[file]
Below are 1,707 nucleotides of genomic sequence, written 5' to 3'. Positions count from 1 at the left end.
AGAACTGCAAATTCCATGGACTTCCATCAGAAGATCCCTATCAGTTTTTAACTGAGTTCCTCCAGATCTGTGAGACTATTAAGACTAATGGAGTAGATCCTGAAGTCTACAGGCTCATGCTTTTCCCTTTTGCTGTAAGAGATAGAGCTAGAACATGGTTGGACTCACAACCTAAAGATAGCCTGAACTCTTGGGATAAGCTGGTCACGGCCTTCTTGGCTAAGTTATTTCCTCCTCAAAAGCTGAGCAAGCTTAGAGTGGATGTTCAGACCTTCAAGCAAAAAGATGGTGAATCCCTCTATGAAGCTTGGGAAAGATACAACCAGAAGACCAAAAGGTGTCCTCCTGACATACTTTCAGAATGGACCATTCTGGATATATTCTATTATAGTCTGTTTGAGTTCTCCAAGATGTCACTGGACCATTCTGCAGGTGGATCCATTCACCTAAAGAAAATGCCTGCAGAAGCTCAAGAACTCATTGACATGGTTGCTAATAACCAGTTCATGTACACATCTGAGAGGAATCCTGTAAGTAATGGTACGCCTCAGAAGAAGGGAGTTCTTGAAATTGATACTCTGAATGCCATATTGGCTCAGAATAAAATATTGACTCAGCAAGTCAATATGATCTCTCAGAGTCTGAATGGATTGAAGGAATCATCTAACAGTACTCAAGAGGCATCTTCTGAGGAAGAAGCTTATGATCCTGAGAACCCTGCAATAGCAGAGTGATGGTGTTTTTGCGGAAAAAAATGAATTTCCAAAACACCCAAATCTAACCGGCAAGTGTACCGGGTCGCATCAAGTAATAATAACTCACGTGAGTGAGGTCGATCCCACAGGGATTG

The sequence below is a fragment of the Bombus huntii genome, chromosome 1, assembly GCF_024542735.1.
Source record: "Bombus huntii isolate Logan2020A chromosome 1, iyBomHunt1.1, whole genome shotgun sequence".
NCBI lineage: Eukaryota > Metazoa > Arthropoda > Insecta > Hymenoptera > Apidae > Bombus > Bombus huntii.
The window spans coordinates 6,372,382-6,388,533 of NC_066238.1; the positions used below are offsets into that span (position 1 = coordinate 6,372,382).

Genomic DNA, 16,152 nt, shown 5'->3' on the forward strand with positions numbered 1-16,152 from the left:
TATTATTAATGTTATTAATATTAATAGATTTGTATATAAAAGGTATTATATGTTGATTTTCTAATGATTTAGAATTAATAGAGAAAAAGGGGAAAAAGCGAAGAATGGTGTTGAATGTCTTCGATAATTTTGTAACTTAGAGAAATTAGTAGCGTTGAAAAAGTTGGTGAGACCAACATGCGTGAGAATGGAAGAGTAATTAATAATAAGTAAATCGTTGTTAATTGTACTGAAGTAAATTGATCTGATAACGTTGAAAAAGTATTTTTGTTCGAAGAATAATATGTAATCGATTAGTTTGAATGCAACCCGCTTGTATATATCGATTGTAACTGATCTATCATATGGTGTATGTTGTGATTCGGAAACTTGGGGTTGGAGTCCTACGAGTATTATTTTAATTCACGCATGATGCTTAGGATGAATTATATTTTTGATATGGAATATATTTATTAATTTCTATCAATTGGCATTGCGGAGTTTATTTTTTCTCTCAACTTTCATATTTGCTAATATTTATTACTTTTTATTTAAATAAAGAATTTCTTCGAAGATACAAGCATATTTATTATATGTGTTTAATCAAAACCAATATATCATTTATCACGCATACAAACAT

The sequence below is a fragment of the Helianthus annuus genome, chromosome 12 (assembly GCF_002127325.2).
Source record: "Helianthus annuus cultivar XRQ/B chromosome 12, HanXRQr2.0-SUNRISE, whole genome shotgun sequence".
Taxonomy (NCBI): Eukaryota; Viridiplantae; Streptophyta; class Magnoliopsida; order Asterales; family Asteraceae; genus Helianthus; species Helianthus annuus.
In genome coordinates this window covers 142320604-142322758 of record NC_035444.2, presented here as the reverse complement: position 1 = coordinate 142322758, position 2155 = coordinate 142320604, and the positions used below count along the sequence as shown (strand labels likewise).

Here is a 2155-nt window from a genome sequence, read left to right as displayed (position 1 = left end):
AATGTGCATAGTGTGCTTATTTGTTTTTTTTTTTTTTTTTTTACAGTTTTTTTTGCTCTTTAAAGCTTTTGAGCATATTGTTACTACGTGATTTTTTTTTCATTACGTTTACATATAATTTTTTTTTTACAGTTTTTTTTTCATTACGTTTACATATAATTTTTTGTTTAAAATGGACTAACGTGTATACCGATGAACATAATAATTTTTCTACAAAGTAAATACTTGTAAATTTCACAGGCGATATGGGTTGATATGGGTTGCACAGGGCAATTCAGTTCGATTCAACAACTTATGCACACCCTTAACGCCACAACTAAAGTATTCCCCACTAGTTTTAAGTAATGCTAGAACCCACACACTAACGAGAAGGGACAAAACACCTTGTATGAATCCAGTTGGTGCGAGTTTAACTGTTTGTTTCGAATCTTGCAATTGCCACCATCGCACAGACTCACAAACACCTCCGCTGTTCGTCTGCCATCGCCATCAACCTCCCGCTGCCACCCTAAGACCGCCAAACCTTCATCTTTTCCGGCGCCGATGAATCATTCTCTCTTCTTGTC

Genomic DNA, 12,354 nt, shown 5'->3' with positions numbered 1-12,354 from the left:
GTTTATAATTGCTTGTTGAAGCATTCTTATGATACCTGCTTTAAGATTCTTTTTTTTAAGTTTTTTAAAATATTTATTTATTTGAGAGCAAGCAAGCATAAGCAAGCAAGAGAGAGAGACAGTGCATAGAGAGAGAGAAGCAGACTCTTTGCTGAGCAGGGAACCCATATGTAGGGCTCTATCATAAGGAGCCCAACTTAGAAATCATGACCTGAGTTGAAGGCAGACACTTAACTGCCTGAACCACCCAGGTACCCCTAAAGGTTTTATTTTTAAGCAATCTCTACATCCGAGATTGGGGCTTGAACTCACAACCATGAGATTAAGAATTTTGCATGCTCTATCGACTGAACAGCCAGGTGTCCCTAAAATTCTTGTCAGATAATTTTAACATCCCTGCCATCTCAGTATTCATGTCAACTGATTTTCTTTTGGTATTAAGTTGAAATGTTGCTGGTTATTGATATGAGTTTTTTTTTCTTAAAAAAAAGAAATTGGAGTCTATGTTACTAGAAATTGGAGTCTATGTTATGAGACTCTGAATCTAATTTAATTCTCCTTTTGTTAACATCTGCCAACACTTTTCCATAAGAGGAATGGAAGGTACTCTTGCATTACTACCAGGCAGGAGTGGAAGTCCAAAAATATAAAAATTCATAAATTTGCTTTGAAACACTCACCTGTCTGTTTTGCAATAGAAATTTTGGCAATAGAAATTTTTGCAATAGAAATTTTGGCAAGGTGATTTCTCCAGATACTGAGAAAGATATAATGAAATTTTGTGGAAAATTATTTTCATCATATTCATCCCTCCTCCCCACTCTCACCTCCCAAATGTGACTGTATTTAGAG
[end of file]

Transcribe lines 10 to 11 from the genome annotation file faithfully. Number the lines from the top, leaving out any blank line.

Source record: "Helianthus annuus cultivar XRQ/B chromosome 12, HanXRQr2.0-SUNRISE, whole genome shotgun sequence".
Taxonomy (NCBI): Eukaryota; Viridiplantae; Streptophyta; class Magnoliopsida; order Asterales; family Asteraceae; genus Helianthus; species Helianthus annuus.